17:10 — 17:30: David Fuenmayor (Doctoral Candidate in Computer Science, FU Berlin & University of Luxemburg & University of Bamberg)

On Using Mathematical Proof Assistants for Logico-Philosophical Investigations

Abstract: I discuss how modern mathematical proof assistants based upon Church's simple theory of types (aka. HOL) can be harnessed to allow logical reasoning with modal and other non-classical systems (paraconsistent, paracomplete, substructural, etc.). Previous work on computational philosophy by employing this approach is surveyed and some prospective applications for computational metaphysics are outlined.

 17:30 — 17:50: Michael Mendler (Universität Bamberg)

The Došen Square under construction: A tale of four modalities

Abstract: In classical modal logic, necessity []A, possibility <>A, impossibility []~A and non-necessity <>~A form a Square of Oppositions (SO) whose corners are interdefinable using classical negation. The relationship between these modalities in intuitionistic modal logic is a more delicate matter since negation is weaker. Intuitionistic non-necessity [~] and impossibility <~>, first investigated by Došen, have received less attention and — together with their positive counterparts [] and <> — form a square we call the Došen Square. Unfortunately, the core property of constructive logic, the Disjunction Property (DP), fails when the modalities are combined and, interpreted in birelational Kripke structures à la Došen, the Square partially collapses. We introduce the constructive logic CKD, whose four semantically independent modalities [], <>, [~], <~> prevent the Došen Square from collapsing under the effect of intuitionistic negation while preserving DP. The model theory of CKD involves a constructive Kripke frame interpretation of the modalities. A Hilbert deduction system and an equivalent cut-free sequent calculus are presented. Soundness, completeness and finite model property are proven, implying that CKD is decidable. The logics HK[~], HK[], HK<> and HK<~> of Došen and other known theories of intuitionistic modalities are syntactic fragments or axiomatic extensions of CKD.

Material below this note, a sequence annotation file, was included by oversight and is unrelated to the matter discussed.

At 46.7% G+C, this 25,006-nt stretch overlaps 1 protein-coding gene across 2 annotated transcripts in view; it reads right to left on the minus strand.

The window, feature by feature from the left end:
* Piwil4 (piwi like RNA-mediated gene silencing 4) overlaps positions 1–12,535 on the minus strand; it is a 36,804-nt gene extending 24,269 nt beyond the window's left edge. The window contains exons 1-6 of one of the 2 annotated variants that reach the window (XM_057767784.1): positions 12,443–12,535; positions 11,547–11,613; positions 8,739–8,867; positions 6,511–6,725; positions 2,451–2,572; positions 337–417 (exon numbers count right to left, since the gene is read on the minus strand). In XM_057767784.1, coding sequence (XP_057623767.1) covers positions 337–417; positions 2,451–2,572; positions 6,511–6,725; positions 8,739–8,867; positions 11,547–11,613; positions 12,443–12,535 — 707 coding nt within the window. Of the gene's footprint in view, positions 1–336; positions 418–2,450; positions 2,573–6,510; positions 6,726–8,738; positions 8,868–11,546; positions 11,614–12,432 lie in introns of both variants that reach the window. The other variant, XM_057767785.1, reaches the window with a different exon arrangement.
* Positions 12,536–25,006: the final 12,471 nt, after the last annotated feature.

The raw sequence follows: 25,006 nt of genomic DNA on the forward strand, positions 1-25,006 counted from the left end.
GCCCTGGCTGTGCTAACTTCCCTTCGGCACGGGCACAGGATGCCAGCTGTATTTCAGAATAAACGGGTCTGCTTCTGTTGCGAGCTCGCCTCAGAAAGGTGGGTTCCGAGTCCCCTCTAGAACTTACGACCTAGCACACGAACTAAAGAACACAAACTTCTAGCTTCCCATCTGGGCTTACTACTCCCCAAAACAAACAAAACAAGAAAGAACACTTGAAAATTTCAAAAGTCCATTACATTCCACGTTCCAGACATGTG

(This is joint work with Luke Burke and Stephan Scheele.)


Evening: Informal get together in town